Audioslave

Audioslave was an American rocksupergroup formed in Glendale, California, in 2001. The four-piece band consisted of Soundgarden‘s lead singer and rhythm guitarist Chris Cornell with Rage Against the Machine members Tom Morello (lead guitar), Tim Commerford (bass/backing vocals), and Brad Wilk (drums). Critics first described Audioslave as a combination of Soundgarden and Rage Against the Machine, but by the band’s second album, Out of Exile, it was noted that they had established a separate identity.[1] Their unique sound was created by blending 1970s hard rock and 1990s alternative rock, with musical influences that included 1960s funk, soul and R&B. As with Rage Against the Machine, the band prided themselves on the fact that all sounds on their albums were produced using only guitars, bass, drums, and vocals, with emphasis on Cornell’s wide vocal range and Morello’s unconventional guitar solos.

American band
This article is about the band. For their eponymous debut album, see Audioslave (album).

Audioslave

Audioslave performing at Montreux Jazz Festival in 2005
Background information
Origin Glendale, California, U.S.
Genres
Years active
  • 2001–2007
  • 2017
Labels
Associated acts
Past members

In their six years together, Audioslave released three albums, received three Grammy nominations, sold more than eight million records worldwide[2][3] and became the first American rock band to perform an open-air concert in Cuba. They disbanded in February 2007 after Cornell issued a statement announcing that he was leaving the band. Later that year, Cornell and Morello released solo albums, and Morello, Commerford, and Wilk reunited with Zack de la Rocha for the Rage Against the Machine Reunion Tour.[4]

Audioslave reunited to perform at Prophets of Rage‘s Anti-Inaugural Ball,[5] which took place on January 20, 2017. Cornell’s death later that year precluded any chance of further reunions.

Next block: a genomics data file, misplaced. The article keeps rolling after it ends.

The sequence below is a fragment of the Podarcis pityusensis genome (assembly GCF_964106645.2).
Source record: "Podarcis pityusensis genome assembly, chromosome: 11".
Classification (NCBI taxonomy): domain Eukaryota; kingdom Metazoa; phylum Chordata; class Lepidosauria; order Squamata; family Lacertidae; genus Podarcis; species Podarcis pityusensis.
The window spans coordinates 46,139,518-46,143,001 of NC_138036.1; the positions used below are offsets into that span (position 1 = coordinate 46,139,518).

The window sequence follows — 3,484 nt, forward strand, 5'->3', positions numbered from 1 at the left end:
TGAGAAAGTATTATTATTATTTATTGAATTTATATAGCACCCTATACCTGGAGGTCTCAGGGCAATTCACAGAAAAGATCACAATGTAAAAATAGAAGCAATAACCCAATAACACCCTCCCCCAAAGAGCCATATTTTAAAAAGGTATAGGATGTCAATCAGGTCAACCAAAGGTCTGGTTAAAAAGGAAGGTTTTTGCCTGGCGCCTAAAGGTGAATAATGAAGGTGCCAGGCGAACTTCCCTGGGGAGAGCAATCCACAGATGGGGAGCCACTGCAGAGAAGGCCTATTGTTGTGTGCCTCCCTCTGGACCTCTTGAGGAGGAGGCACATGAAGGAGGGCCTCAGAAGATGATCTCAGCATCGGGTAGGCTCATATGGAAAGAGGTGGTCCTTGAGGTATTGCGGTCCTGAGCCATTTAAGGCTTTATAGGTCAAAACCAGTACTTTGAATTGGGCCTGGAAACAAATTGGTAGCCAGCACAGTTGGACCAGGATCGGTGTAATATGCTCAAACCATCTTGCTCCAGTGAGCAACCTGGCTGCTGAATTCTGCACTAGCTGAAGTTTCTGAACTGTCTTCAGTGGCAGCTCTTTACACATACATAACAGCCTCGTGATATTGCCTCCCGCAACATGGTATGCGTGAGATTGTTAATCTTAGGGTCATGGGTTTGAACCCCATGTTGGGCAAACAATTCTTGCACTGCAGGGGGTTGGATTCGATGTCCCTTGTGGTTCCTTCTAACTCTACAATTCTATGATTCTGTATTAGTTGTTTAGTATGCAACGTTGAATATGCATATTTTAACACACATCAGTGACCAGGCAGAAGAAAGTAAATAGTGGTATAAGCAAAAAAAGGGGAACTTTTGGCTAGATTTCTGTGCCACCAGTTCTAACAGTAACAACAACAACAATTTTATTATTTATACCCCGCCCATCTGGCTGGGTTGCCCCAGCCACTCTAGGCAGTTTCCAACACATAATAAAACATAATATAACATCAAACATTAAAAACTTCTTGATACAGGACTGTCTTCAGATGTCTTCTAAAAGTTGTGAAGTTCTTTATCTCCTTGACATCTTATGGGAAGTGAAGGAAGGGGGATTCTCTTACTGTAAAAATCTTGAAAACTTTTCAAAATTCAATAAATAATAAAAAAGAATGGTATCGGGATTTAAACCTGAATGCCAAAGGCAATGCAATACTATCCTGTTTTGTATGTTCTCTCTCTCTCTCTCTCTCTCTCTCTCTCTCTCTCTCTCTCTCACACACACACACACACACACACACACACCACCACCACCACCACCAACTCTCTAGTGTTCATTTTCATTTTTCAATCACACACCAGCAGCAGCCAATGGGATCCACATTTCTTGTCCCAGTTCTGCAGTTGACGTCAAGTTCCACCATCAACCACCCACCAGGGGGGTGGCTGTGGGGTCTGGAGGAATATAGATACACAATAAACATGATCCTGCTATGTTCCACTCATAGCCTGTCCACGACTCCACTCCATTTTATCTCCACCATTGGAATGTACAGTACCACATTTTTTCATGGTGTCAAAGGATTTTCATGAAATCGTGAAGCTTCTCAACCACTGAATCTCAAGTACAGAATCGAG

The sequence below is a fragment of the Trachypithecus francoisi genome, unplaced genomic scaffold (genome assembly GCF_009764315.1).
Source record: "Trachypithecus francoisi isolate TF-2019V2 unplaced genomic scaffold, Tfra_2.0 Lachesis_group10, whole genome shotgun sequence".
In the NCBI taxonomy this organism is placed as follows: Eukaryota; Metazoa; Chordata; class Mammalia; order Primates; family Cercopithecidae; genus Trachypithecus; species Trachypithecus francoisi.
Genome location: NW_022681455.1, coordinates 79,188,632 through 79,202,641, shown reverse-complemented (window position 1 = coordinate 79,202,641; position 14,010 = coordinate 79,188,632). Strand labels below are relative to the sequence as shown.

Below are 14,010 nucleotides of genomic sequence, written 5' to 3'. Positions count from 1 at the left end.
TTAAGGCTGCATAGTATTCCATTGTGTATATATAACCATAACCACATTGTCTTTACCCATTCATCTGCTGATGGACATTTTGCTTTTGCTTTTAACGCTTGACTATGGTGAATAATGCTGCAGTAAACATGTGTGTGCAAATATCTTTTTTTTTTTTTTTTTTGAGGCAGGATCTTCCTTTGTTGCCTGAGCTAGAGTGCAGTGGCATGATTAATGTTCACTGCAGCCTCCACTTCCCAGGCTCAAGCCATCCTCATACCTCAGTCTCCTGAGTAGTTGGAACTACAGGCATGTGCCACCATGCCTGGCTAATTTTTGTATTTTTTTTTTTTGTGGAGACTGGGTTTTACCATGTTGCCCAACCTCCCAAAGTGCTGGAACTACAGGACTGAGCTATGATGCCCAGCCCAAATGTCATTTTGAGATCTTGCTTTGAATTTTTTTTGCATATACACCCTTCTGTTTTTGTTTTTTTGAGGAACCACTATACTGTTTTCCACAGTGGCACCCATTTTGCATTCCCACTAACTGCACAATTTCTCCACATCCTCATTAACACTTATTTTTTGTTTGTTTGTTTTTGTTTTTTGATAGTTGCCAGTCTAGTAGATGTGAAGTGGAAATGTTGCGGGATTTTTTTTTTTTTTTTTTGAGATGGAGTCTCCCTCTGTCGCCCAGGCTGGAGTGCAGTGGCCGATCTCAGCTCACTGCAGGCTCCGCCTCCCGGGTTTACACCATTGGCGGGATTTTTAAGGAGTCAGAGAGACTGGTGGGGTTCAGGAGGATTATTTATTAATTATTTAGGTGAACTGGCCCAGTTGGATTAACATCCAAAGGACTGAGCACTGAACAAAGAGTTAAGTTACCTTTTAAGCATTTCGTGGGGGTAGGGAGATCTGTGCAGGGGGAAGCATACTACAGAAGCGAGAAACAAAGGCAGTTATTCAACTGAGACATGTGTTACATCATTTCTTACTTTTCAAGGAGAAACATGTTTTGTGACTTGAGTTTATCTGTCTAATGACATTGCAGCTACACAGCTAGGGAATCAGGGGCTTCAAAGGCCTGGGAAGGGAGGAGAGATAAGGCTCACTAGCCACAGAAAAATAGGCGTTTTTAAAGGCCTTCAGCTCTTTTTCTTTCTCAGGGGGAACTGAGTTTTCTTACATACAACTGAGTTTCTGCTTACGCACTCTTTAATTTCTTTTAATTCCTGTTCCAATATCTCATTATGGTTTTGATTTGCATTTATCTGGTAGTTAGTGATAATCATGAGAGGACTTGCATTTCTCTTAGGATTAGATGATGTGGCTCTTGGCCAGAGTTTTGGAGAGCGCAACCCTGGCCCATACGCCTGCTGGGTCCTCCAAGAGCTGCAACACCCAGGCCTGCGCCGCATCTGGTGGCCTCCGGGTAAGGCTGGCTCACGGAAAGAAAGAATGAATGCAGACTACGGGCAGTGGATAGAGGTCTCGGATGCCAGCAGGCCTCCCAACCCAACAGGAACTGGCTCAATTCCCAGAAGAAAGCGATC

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Audioslave’s history dates back to October 18, 2000, when Rage Against the Machine broke up after lead vocalist Zack de la Rocha announced he was leaving the band, citing a breakdown in the band’s “decision-making process”.[6] The remaining three members of the band—Tim Commerford, Tom Morello, and Brad Wilk—decided to stay together and announced plans to search for and continue with a new vocalist.[7] Several vocalists jammed with the three, including B-Real of Cypress Hill, but they did not want another rapper or anybody who sounded like de la Rocha.[8] Contrary to popular belief, Layne Staley of Alice in Chains never auditioned for the new project;[9] this rumor was debunked by Morello on his Twitter account in 2015.[10] Music producer and friend Rick Rubin suggested that they play with Chris Cornell of Soundgarden.[11] Rubin also persuaded the three of them to go into group therapy with performance coach Phil Towle after the breakup.[11] Rubin was confident that with the right new voice, Rage Against the Machine had the potential to become a better band; he believed “it could turn into a Yardbirds-into-Led Zeppelin scenario.”[12] Commerford later credited Rubin for being the catalyst that brought Audioslave together. He called him “the angel at the crossroads” because “if it wasn’t for him, I wouldn’t be here today.”[11]

The chemistry between Cornell and the other three was immediately apparent; as Morello described: “He stepped to the microphone and sang the song and I couldn’t believe it. It didn’t just sound good. It didn’t sound great. It sounded transcendent. And…when there is an irreplaceable chemistry from the first moment, you can’t deny it.”[8] The quartet wrote 21 songs during 19 days of rehearsal,[11] and began working in the studio in late May 2001 with Rubin as producer, while sorting out the label and management issues.[13]

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